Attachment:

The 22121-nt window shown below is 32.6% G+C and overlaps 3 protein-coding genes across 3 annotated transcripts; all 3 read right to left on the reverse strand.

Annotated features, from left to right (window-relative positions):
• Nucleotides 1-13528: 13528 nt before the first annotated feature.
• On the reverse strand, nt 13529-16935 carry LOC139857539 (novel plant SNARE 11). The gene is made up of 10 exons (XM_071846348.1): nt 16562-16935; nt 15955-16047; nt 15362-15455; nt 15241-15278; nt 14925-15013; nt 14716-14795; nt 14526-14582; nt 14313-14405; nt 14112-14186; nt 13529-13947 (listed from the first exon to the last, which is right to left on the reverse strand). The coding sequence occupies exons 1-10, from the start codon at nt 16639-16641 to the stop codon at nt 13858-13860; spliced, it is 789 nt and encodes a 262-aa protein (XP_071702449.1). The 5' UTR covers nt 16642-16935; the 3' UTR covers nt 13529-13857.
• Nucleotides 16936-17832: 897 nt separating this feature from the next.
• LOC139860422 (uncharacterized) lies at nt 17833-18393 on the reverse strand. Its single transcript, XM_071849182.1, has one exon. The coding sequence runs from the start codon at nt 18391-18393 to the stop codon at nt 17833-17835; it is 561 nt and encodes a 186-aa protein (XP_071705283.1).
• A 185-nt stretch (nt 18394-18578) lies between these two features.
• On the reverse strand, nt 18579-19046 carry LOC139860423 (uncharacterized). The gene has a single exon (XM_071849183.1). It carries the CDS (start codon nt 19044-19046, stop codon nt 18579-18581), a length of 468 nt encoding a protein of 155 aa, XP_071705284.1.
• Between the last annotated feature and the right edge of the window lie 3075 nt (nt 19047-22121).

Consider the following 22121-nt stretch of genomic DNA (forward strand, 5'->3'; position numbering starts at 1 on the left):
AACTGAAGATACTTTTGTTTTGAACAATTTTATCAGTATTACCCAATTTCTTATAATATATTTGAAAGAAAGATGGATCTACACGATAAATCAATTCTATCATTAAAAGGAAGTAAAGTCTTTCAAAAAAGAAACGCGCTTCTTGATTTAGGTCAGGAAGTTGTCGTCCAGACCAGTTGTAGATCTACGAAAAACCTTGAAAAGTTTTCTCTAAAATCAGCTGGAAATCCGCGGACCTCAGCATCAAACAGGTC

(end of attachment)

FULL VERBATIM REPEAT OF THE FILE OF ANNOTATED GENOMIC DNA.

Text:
The 22121-nt window shown below is 32.6% G+C and overlaps 3 protein-coding genes across 3 annotated transcripts; all 3 read right to left on the reverse strand.

Annotated features, from left to right (window-relative positions):
• Nucleotides 1-13528: 13528 nt before the first annotated feature.
• On the reverse strand, nt 13529-16935 carry LOC139857539 (novel plant SNARE 11). The gene is made up of 10 exons (XM_071846348.1): nt 16562-16935; nt 15955-16047; nt 15362-15455; nt 15241-15278; nt 14925-15013; nt 14716-14795; nt 14526-14582; nt 14313-14405; nt 14112-14186; nt 13529-13947 (listed from the first exon to the last, which is right to left on the reverse strand). The coding sequence occupies exons 1-10, from the start codon at nt 16639-16641 to the stop codon at nt 13858-13860; spliced, it is 789 nt and encodes a 262-aa protein (XP_071702449.1). The 5' UTR covers nt 16642-16935; the 3' UTR covers nt 13529-13857.
• Nucleotides 16936-17832: 897 nt separating this feature from the next.
• LOC139860422 (uncharacterized) lies at nt 17833-18393 on the reverse strand. Its single transcript, XM_071849182.1, has one exon. The coding sequence runs from the start codon at nt 18391-18393 to the stop codon at nt 17833-17835; it is 561 nt and encodes a 186-aa protein (XP_071705283.1).
• A 185-nt stretch (nt 18394-18578) lies between these two features.
• On the reverse strand, nt 18579-19046 carry LOC139860423 (uncharacterized). The gene has a single exon (XM_071849183.1). It carries the CDS (start codon nt 19044-19046, stop codon nt 18579-18581), a length of 468 nt encoding a protein of 155 aa, XP_071705284.1.
• Between the last annotated feature and the right edge of the window lie 3075 nt (nt 19047-22121).

Consider the following 22121-nt stretch of genomic DNA (forward strand, 5'->3'; position numbering starts at 1 on the left):
AACTGAAGATACTTTTGTTTTGAACAATTTTATCAGTATTACCCAATTTCTTATAATATATTTGAAAGAAAGATGGATCTACACGATAAATCAATTCTATCATTAAAAGGAAGTAAAGTCTTTCAAAAAAGAAACGCGCTTCTTGATTTAGGTCAGGAAGTTGTCGTCCAGACCAGTTGTAGATCTACGAAAAACCTTGAAAAGTTTTCTCTAAAATCAGCTGGAAATCCGCGGACCTCAGCATCAAACAGGTC